Defective center plates 1 600.00 M 300 O Shop Shop
Center sill bent 1 800.00 M 500.00 O Shop Shop
Customer logos 3 300 M 50 M MRU MRU
Graffitti 3 500 O 125 O MRU MRU
Commodity spillage 3 500 O 200 O Shop Shop
Paint condition 3 1,800.00 O Shop
Defects 1 500.00 M 250.00 M MRU MRU

TABLE 4
Hopper Car Cost and Disposition Table
Hopper Car Total Major 0/ Minor O/ Major Minor
Parts Field Cost M Cost M Dispo Dispo
Side sheet dents 1 1,500.00 M 250 O Shop MRU
Broken welds 1 150 M 50 O MRU MRU
Corrosion 1 1,000.00 M 250 O MRU MRU
Roof sheet buckles 1 1,500.00 M 350 O Shop Shop
Gates difficult to operate, 1 1,500.00 M 500 M Shop MRU
need
Missing or defective 1 400 M 250 M Shop MRU
hardware
Broken hatch covers 1 1,200.00 M 350 M MRU MRU
Hatch cover gaskets 1 200 M 100 M MRU MRU
require attn.
Defective/Missing hatch 1 550 M 75 M MRU MRU
cover
Lining condition 2 2,500.00 O Shop
Rust bleed 2 800 O 400 O Shop Shop
Loose or flaking areas 2 800 O 400 O Shop Shop
Stains or discoloration 2 800 O 400 O Shop Shop
Evidence of leaks 1 250 M 125 M MRU MRU
Broken Partition welds 1 1,500.00 O 350 O Shop MRU
Old commodity 4 350 M 175 M MRU MRU
Rust 4 600 M 300 M Shop Shop
Water Present 4 500 O 125 O MRU MRU
Porosity undercut welds 2 600 O 275 O Shop Shop
Brackets, sharp edges or transitions 2 350 O 150 O Shop Shop
Require seal welding 2 4,000.00 O 2,000.00 O Shop Shop
Deep discaloration from 2 1,000.00 O 250 O Shop Shop
old commodity
Hammer Mark 2 4,800.00 O 1,200.00 O Shop Shop
Friction casting wedge rise 1 400 M 200 M Shop Shop
Worn gibs 1 500 M 300 M Shop Shop
Broken springs 1 100 O 50 O Shop Shop
Defective center plates 1 600 M 300 M Shop Shop
Center sill bent 1 800 M 500 M Shop Shop
Customer logos 3 300 M 50 M MRU MRU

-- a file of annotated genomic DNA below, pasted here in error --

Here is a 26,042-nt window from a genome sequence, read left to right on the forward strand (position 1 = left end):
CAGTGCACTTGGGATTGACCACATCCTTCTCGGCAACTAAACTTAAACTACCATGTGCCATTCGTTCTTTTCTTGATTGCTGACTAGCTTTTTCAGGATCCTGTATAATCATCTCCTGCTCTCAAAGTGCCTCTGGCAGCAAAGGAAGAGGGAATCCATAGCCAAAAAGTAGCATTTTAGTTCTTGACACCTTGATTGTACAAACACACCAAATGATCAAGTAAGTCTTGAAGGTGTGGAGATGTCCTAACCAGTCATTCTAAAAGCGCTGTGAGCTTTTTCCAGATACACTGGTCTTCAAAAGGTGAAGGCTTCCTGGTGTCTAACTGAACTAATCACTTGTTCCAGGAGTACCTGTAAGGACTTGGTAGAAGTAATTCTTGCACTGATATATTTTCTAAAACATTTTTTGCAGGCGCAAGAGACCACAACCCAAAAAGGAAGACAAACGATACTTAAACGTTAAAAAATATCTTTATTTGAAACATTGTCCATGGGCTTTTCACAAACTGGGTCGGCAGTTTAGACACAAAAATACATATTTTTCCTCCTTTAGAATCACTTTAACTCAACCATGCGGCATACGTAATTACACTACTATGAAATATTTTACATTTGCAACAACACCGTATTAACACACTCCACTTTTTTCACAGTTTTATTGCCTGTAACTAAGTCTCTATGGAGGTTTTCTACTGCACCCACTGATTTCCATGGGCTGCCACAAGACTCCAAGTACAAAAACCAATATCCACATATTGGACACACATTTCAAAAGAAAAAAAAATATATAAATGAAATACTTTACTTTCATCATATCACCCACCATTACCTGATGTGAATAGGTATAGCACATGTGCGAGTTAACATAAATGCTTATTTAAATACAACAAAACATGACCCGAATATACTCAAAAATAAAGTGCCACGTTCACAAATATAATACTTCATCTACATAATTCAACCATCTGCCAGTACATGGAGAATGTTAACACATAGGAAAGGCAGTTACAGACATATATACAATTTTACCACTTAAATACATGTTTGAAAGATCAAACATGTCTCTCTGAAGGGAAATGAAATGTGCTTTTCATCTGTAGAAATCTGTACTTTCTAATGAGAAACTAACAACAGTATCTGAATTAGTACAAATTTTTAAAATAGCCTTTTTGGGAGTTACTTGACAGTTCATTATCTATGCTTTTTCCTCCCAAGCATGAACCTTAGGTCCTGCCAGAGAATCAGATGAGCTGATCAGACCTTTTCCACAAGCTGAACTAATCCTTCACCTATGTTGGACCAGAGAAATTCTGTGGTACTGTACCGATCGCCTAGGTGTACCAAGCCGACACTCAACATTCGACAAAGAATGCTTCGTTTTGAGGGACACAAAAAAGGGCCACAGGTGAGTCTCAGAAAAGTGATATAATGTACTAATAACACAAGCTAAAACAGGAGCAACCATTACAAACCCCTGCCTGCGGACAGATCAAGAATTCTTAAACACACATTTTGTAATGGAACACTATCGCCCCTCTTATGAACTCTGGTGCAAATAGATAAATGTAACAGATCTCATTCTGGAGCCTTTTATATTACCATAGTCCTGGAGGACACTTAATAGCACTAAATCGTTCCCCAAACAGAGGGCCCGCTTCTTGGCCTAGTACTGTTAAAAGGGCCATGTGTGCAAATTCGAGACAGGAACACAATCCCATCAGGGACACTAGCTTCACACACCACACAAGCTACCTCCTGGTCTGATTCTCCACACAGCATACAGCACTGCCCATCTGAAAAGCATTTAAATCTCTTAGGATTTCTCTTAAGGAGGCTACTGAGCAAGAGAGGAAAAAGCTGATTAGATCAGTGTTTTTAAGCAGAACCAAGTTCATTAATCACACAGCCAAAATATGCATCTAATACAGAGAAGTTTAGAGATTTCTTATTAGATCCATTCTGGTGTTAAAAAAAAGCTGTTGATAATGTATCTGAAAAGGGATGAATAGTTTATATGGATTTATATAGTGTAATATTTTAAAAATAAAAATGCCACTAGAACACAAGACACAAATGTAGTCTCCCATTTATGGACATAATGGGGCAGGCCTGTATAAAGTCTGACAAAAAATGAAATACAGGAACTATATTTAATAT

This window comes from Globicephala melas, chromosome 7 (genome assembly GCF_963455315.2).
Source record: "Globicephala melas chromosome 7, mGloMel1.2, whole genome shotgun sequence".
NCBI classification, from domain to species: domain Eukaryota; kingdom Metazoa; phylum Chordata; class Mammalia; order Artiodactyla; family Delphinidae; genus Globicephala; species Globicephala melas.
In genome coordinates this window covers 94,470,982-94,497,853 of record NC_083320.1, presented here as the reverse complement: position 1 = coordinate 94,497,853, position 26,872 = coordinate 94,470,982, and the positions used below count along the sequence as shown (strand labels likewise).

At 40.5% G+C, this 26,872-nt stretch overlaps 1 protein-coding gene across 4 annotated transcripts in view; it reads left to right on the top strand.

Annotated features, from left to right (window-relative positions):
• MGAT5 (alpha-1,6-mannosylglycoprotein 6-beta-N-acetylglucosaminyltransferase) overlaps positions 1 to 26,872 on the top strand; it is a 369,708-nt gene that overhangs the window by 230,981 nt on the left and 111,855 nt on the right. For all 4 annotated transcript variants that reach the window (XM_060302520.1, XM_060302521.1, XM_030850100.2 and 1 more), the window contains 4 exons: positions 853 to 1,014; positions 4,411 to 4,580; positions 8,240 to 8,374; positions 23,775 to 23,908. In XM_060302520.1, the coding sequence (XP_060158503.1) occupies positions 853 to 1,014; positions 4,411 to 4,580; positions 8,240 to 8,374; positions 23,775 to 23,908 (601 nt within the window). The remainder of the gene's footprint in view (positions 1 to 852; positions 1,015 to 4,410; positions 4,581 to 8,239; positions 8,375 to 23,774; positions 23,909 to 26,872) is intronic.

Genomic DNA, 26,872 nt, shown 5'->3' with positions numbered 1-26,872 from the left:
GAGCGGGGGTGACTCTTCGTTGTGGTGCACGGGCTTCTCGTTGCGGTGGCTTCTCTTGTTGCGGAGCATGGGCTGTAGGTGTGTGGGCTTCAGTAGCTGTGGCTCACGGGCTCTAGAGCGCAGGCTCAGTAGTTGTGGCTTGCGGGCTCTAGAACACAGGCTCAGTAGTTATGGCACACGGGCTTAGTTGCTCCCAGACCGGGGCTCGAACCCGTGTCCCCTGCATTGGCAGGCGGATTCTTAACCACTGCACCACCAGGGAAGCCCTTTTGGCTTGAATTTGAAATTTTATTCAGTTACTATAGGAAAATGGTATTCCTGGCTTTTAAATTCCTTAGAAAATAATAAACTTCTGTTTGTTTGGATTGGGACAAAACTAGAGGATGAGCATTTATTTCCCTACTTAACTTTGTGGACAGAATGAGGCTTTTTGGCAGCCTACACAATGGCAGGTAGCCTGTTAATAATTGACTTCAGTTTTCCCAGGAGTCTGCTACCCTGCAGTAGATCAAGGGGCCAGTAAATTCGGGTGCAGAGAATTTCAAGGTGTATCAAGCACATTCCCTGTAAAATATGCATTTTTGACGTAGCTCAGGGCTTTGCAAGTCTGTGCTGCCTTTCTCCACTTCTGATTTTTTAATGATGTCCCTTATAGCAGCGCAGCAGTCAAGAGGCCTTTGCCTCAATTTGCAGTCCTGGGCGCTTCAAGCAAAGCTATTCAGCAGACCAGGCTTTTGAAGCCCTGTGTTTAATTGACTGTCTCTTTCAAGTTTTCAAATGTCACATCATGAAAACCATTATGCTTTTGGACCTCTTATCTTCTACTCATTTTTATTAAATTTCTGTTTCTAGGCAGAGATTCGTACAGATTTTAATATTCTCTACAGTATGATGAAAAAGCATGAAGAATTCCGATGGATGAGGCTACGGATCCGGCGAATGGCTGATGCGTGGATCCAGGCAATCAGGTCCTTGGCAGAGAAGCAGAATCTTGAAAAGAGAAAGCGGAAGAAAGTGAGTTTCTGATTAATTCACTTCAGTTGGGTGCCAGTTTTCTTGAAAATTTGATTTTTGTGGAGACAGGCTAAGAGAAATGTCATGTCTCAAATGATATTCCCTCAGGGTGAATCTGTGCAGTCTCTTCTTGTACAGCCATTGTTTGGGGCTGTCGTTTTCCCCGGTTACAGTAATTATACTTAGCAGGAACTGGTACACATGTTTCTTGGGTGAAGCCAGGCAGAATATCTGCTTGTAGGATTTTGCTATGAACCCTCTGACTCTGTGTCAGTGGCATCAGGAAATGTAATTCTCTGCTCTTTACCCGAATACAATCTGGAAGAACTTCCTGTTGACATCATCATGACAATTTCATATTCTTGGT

Graffiti 3 500 O 125 O MRU MRU
Commodity spillage 3 500 M 175 O Shop MRU
Paint condition 3 1,800.00 O Shop
Defects 1 500 M 250 M MRU MRU

TABLE 5
Open Top Hopper and Gondola Car Cost and Disposition Table
Open Top Hopper and Gondola Total Major O/ Minor O Major Minor
Car Part Field Cost M Cost M Dispo Dispo
End and side sheets 1 1,500.00 M 250 O Shop MRU
broken
End and side sheets 1 500 M 300 O Shop Shop
bowed
Top chord bowed 1 900.00 M 200.00 O Shop Shop
Broken welds 1 400.00 M 100 O MRU MRU
Corrosion 1 2,500.00 M 500.00 O Shop Shop
Leaking gates 1 2,400.00 M 225 O MRU MRU
Gates inoperable 1 3,000.00 M 600 M MRU MRU
Broken floor sheets 1 2,500.00 M 250 M Shop MRU
Broken supports 1 500.00 M 150 M MRU MRU
Broken corner caps 1 400.00 M 100 M MRU MRU
Interior Corrosion 4 3,000.00 M 500 O Shop MRU
Old Commodity 4 600.00 O 150 O MRU MRU
Friction casting wedge rise 1 400.00 M 200 O Shop Shop
Worn gibs 1 500.00 M 300 O Shop Shop
Broken springs 1 100.00 O 50 O Shop Shop
Defective center plates 1 600 M 300 O Shop Shop
Center sill bent 1 800 M 500 O Shop Shop
Customer logos 3 300.00 M 50 M MRU MRU
Graffiti 3 500 O 125 O Shop MRU
Paint condition 3 1,800.00 O Shop
Defects 1 500.00 M 250.0 M MRU MRU

TABLE 6
Plastic Pellet Car Cost and Disposition Table
Total Major O/ Minor O Major Minor
Plastic Pellet Car Part Field Cost M Cost M Dispo Dispo
Side sheet dents 1 2,500.00 M 250 O Shop Shop
Broken welds 1 150 M 150 O MRU MRU
Corrosion 1 1,000.00 M 500 M Shop Shop
Roof sheet buckles 1 1,500.00 M 350 M Shop Shop
Gate need upgrade 1 4,500.00 M 1,100.00 M Shop Shop
modification
Gates difficult to operate, 1 700 M 350 M Shop MRU
need attn.
Missing or defective 1 400.00 M 200 M MRU MRU
hardware
Gates & tubes req. 1 750 M 500 M Shop Shop
buffing/other attn.
Requires vented hatch 1 800 M 200 M MRU MRU
covers
Hatch covers require latch 1 1,750.00 M 170 M MRU MRU
upgrade
Broken hatch covers 1 1,750.00 M 170 M MRU MRU
End vents require attn. 1 200 M 100 M MRU MRU
Manway rings require 4 500 M 250 M Shop Shop
Hatch cover gaskets 1 250 M 25 M MRU MRU
require attn.
Lining condition 2 2,500.00 M Shop
Rust bleed 2 800 M 400 M Shop Shop
Loose or flaking areas 2 800 M 400 M Shop Shop
Stains or discoloration 2 800 M 400 O Shop Shop
Evidence of leaks 1 250 M 125 M MRU MRU
Broken Partition welds 1 1,500.00 M 125 M Shop MRU
Old commodity 4 350.00 M 175.00 M Shop MRU
Rust 4 600.00 M 300 M Shop Shop
Water Present 4 500.00 M 250.00 M Shop MRU
Porosity undercut welds 2 600 M 300 M Shop Shop
Brackets, sharp edges or transitions 2 350 M 150 M Shop Shop
transitions
Intermitent or caulked 2 300 M 150 M Shop Shop
welds
Deep discaloration from 2 1,000.00 M 500 M Shop Shop
old commo
Hammer Mark 1 4,800.00 M 1,200.00 O Shop Shop
Friction casting wedge 1 400 M 200 O Shop Shop
rise
Worn gibs 1 500 M 300 O Shop Shop
Broken springs 1 100 O 50 O Shop Shop
Defective center plates 1 600.00 M 300 M Shop Shop
Center sill bent 1 800 M 500 O Shop Shop
Customer logos 3 300 M 50 M MRU MRU
Graffiti 3 500 M 125 O Shop MRU
Commodity spillage 3 500 M 150 O Shop MRU
Paint condition 3 1,800.00 O Shop
Defects 1 500 M 250 M MRU MRU

TABLE 7